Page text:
TOKYO (Reuters) - The price for a failed joke is usually dead silence or derisive jeering. But the hapless warrior hero of a new Japanese samurai comedy film must succeed with his humor or pay the ultimate price — by committing ritual suicide.
Despite being only the third film made by popular Japanese director Hitoshi Matsumoto, “Scabbard Samurai” has already gained international attention, along with a premiere at the massive open air screen of Switzerland’s Festival del film Locarno in August.
“I feel that I’ve been very lucky to have my film shown at the world’s largest film fair and the biggest screen, even though I’ve only made three,” Matsumoto said this week.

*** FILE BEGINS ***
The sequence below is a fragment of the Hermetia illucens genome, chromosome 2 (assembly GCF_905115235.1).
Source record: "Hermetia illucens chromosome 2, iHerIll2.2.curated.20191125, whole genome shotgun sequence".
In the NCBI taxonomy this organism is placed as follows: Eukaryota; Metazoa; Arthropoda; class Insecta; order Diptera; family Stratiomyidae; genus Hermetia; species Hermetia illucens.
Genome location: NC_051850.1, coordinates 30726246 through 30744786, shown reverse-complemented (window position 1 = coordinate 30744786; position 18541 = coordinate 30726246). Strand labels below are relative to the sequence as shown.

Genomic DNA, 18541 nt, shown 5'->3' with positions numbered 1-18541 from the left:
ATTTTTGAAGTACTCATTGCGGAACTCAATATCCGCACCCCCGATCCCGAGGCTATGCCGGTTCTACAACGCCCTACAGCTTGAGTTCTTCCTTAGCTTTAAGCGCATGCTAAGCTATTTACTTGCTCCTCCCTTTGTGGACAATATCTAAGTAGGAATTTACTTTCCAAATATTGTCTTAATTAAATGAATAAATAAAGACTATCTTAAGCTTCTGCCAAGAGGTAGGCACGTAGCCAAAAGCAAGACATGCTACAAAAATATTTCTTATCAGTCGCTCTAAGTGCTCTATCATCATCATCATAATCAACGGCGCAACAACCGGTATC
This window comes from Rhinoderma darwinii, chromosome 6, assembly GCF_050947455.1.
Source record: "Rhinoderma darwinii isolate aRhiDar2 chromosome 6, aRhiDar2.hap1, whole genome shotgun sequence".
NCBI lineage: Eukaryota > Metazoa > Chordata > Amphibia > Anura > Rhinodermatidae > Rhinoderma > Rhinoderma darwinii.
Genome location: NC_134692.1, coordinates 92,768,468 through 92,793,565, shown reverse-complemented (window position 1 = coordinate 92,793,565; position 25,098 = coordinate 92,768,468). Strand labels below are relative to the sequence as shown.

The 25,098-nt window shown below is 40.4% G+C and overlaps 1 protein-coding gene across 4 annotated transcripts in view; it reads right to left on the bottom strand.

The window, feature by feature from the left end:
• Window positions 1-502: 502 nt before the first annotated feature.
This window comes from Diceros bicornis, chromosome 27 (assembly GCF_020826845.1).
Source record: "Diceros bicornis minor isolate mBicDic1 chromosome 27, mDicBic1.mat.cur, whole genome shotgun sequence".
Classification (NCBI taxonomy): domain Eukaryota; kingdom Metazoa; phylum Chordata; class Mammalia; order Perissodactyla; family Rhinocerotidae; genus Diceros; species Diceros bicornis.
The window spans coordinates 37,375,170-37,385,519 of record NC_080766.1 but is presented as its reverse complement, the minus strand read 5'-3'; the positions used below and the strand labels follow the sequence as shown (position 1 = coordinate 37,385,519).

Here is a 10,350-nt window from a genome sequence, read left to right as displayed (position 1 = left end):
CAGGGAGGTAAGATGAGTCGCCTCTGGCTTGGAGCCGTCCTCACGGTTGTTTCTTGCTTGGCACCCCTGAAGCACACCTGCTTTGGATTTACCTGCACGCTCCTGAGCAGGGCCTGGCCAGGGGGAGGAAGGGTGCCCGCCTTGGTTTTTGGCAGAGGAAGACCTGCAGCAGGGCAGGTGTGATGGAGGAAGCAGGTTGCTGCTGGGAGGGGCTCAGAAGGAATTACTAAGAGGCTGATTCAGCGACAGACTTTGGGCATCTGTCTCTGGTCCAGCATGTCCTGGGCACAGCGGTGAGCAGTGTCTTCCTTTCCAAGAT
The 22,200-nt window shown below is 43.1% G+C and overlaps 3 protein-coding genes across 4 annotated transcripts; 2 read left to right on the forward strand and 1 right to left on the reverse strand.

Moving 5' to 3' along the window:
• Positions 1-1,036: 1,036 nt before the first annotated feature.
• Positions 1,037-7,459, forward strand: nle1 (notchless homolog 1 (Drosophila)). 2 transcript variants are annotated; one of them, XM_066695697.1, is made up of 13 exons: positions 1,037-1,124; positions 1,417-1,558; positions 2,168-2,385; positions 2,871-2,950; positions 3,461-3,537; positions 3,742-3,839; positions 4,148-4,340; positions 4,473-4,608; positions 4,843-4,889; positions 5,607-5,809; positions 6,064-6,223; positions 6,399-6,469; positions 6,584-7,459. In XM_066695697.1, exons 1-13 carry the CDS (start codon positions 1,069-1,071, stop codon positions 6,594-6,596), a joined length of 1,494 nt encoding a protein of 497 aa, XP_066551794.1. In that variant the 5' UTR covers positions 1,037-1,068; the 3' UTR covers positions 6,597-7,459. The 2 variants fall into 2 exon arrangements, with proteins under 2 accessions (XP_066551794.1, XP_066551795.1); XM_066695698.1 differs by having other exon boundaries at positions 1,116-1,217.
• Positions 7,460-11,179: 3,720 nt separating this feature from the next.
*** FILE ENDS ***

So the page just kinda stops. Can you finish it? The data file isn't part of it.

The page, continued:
The film follows a swordless middle-aged samurai as he is forced to make a very young ruler laugh. Failure means he must commit seppuku, or ritual disembowelment.
Takaaki Nomi, the actor who plays the hero, is making his screen debut.
Matsumoto, who first gained fame in Japan as a comedian, began making films in 2007 with “Big Man Japan,” a fake documentary about a man who grows nearly 30 meters high that was shown at Cannes. His other film was “Symbol” in 2009.
“Big Man Japan” has been signed for a remake by Columbia Pictures, and Matsumoto has said he would like to have a hand in the production.
“Scabbard Samurai” will be released on June 11 in Japan and make its international premiere in Locarno.
Reporting by Shunsuke Ide, editing by Elaine Lies